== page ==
What You Need to Know About COVID-19 and Pregnancy

We understand that the reports you might see on the news every day about COVID-19 can feel overwhelming and sometimes confusing, especially as new variants emerge. While symptoms of the virus and safety guidelines have changed slightly over the past few months, one thing has not changed: experts agree that everyone should get vaccinated, including pregnant women and those who are trying to get pregnant.

To help you navigate what may seem like a never-ending flood of information and clear up any misconceptions, here’s what you need to know about COVID-19 and pregnancy.

COVID-19 Outcomes

The coronavirus pandemic is ongoing, and remains a serious health concern. In the United States, there have been nearly 50 million cases and 800,000 deaths since 2020. Among women who are pregnant, there have been 150,000 cases and 248 deaths. The vast majority of COVID-19 hospitalizations in 2021 were among the unvaccinated.

In study after study, vaccines are shown to be safe and highly effective at preventing COVID-19 infections and reducing the severity of symptoms in those who do get infected. The most recent data shows that 61% of the U.S. population and only 35% of pregnant women are fully vaccinated against COVID-19. Only 27% of adults have received a vaccine booster dose.

COVID Vaccines and Pregnancy

COVID-19 vaccines continue to be highly recommended by  the American Society for Reproductive Medicine, the American College of Obstetricians and Gynecologists, the Society for Maternal-Fetal Medicine and the Centers for Disease Control for all women who are pregnant, breastfeeding or wish to become pregnant. Getting vaccinated prevents severe illness, hospitalizations and death.

COVID-19 booster doses are recommended for all adults, including pregnant women and those trying to get pregnant. The most recent studies suggest the booster dose increases neutralizing antibodies against the newest Omicron variant.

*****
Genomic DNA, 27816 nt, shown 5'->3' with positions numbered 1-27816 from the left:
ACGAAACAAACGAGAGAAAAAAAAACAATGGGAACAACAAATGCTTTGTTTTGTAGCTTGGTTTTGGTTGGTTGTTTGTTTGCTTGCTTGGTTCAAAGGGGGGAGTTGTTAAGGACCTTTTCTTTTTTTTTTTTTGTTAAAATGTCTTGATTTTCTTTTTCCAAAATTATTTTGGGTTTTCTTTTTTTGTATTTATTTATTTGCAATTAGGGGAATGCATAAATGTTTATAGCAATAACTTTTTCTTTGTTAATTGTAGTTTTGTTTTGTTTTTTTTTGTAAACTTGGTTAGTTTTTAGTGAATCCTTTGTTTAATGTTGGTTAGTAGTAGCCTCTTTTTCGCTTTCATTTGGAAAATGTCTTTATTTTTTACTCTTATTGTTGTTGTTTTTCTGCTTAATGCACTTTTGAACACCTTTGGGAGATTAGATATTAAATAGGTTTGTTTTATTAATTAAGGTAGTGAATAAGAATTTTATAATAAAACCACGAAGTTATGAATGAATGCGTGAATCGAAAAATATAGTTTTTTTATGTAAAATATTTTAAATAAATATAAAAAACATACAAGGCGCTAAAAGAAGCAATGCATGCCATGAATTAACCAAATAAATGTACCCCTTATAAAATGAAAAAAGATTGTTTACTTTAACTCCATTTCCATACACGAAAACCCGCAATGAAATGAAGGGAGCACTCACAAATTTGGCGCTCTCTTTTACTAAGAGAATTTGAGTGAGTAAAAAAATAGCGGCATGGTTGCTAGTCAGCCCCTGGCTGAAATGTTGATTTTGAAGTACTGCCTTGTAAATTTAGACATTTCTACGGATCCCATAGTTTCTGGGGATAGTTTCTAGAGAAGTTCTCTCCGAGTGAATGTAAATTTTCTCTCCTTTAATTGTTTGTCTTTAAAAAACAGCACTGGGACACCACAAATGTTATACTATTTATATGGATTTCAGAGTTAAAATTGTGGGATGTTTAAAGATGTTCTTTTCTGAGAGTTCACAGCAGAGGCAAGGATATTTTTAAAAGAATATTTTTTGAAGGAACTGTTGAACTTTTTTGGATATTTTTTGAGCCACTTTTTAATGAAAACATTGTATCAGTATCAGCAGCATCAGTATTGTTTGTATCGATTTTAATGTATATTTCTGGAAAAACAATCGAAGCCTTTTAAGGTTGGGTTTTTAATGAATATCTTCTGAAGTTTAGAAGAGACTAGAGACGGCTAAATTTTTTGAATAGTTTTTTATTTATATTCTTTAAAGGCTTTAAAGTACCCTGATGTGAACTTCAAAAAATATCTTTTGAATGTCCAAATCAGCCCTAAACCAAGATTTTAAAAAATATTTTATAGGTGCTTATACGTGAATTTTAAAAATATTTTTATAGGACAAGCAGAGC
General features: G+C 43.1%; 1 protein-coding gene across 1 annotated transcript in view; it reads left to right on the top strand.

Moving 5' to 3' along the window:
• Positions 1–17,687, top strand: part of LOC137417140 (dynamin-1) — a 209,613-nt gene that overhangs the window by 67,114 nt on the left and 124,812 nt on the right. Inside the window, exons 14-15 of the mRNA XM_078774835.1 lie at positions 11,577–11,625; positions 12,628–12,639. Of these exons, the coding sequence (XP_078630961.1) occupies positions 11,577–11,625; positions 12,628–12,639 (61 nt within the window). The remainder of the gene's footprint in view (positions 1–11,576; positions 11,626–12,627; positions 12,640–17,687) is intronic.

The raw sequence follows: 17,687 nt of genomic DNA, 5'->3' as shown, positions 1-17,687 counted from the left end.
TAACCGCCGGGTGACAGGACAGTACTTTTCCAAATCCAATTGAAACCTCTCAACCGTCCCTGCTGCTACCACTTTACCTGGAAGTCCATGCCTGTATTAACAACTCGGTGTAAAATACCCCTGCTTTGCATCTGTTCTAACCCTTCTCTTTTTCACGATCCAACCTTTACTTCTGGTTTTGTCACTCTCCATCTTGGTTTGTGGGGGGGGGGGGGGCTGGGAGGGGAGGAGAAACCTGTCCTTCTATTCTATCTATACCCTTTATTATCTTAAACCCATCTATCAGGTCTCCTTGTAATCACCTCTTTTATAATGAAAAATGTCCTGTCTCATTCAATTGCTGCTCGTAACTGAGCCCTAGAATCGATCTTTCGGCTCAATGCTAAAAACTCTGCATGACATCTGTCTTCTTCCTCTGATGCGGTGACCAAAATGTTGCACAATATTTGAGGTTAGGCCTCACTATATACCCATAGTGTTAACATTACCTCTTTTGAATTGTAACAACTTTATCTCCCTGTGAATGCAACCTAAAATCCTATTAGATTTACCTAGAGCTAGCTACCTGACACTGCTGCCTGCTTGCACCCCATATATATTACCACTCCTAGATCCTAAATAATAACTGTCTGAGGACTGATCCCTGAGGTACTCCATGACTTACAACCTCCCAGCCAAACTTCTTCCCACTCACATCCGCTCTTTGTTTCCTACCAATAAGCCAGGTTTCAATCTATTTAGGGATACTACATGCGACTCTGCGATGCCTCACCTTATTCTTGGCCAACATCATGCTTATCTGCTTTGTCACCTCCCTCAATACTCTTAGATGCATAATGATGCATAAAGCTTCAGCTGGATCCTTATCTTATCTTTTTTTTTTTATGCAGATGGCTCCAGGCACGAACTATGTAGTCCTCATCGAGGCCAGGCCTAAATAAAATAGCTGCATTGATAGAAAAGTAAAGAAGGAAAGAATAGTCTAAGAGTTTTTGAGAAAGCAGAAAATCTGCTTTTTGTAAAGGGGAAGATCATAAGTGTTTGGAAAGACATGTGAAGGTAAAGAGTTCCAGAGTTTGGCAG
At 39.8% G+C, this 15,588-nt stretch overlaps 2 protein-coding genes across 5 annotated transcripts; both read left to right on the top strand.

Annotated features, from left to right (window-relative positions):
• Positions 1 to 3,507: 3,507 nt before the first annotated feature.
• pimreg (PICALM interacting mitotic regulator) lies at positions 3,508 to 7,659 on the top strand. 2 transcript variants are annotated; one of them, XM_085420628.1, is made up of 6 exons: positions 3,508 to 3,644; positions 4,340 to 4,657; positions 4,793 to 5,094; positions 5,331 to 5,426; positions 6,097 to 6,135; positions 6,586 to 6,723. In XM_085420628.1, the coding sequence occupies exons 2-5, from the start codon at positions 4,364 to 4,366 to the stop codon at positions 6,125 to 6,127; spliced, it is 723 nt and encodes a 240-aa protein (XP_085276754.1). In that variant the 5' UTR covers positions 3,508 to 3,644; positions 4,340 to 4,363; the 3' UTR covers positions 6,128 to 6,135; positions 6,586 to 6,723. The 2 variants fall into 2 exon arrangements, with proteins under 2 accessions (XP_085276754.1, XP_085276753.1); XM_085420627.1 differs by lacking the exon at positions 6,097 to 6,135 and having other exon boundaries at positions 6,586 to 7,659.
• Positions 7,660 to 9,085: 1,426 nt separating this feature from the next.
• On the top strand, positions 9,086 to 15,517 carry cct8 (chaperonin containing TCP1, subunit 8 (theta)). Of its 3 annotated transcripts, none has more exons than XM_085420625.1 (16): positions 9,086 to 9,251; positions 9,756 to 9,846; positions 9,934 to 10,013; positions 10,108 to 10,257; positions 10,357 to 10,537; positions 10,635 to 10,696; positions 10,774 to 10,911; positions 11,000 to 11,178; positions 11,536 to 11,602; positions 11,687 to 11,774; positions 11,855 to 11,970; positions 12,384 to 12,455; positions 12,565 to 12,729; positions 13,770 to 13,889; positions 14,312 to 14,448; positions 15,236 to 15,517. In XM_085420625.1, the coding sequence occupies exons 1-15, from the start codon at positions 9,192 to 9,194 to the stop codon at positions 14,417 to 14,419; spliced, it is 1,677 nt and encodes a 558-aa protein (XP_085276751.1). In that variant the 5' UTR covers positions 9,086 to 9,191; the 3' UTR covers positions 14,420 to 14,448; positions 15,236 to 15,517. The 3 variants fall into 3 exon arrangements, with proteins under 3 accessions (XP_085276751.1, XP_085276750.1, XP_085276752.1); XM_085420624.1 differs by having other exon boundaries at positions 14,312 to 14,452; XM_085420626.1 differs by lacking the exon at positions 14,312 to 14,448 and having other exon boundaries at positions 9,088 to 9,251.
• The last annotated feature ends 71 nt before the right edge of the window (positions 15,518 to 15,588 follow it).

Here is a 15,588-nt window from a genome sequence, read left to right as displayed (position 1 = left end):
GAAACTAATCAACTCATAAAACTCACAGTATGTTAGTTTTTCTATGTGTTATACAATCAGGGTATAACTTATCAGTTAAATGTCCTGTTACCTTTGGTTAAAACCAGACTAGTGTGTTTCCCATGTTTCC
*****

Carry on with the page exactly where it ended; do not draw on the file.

Those who received the Moderna or Pfizer vaccines are eligible for a booster six months after their second dose. Those who received the Johnson & Johnson vaccine may get a booster after two months. Some studies suggest that a Moderna or Pfizer booster could be effective in those who received the Johnson & Johnson single-dose vaccine as well.

Experts agree that prevention of COVID-19 with vaccination is more effective than any COVID-19 treatment option currently available. And the benefits of getting a vaccine far outweigh any known or potential risks of vaccination during pregnancy.

Women who are pregnant or trying to get pregnant and are fully vaccinated can feel free to participate in regular activities. To maximize protection, however, experts recommend wearing a well-fitting mask indoors in public areas of possible high transmission.

The Pandemic and Fertility Treatment

Pregnancy is a risk factor for severe COVID-19 infection in both mothers and babies, especially for those who are not vaccinated. Expectant mothers who are vaccinated build antibodies against the virus that could protect their babies.

Because so many people remain unvaccinated, hospital admissions of severe COVID cases continues to rise. This puts a strain on an already short-staffed healthcare system, and means some non-essential, elective services like infertility treatments must be put on hold indefinitely. Delays in fertility care could mean the difference between success or failure in patients with diminished ovarian reserve.

Vaccines and boosters not only protect you and those you interact with, they are also are one of the best ways to prevent the virus from mutating and bringing about new and potentially more contagious variants. COVID-19 is a public health crisis, and the best way overcome this crisis is by getting everyone vaccinated.

Fertility and Endocrine Associates highly recommends that our patients get the vaccine or the appropriate booster dose as soon as possible, to ensure the best possible outcomes for you and your baby. For more information, call us at (502) 897-2144.